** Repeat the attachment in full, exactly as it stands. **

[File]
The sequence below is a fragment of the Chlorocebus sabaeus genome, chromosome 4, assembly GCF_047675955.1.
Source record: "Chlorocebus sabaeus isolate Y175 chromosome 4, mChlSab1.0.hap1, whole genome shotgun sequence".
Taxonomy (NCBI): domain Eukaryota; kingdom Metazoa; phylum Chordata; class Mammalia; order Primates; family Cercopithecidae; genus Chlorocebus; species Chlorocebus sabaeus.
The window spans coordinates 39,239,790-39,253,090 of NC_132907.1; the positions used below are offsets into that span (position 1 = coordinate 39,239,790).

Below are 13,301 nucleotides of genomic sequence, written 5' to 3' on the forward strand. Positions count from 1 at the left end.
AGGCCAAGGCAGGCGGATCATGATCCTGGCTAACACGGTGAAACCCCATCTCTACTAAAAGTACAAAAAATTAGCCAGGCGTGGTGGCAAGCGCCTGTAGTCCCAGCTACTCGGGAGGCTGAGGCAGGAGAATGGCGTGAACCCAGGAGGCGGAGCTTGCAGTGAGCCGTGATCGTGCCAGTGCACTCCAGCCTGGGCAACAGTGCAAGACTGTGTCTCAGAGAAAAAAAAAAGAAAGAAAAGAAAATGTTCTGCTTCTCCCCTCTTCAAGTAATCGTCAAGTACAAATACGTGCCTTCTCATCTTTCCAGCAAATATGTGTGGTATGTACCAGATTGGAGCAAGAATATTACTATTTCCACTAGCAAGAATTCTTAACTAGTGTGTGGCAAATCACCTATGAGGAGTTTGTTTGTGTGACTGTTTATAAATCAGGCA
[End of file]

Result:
The sequence below is a fragment of the Chlorocebus sabaeus genome, chromosome 4, assembly GCF_047675955.1.
Source record: "Chlorocebus sabaeus isolate Y175 chromosome 4, mChlSab1.0.hap1, whole genome shotgun sequence".
Taxonomy (NCBI): domain Eukaryota; kingdom Metazoa; phylum Chordata; class Mammalia; order Primates; family Cercopithecidae; genus Chlorocebus; species Chlorocebus sabaeus.
The window spans coordinates 39,239,790-39,253,090 of NC_132907.1; the positions used below are offsets into that span (position 1 = coordinate 39,239,790).

Below are 13,301 nucleotides of genomic sequence, written 5' to 3' on the forward strand. Positions count from 1 at the left end.
AGGCCAAGGCAGGCGGATCATGATCCTGGCTAACACGGTGAAACCCCATCTCTACTAAAAGTACAAAAAATTAGCCAGGCGTGGTGGCAAGCGCCTGTAGTCCCAGCTACTCGGGAGGCTGAGGCAGGAGAATGGCGTGAACCCAGGAGGCGGAGCTTGCAGTGAGCCGTGATCGTGCCAGTGCACTCCAGCCTGGGCAACAGTGCAAGACTGTGTCTCAGAGAAAAAAAAAAGAAAGAAAAGAAAATGTTCTGCTTCTCCCCTCTTCAAGTAATCGTCAAGTACAAATACGTGCCTTCTCATCTTTCCAGCAAATATGTGTGGTATGTACCAGATTGGAGCAAGAATATTACTATTTCCACTAGCAAGAATTCTTAACTAGTGTGTGGCAAATCACCTATGAGGAGTTTGTTTGTGTGACTGTTTATAAATCAGGCA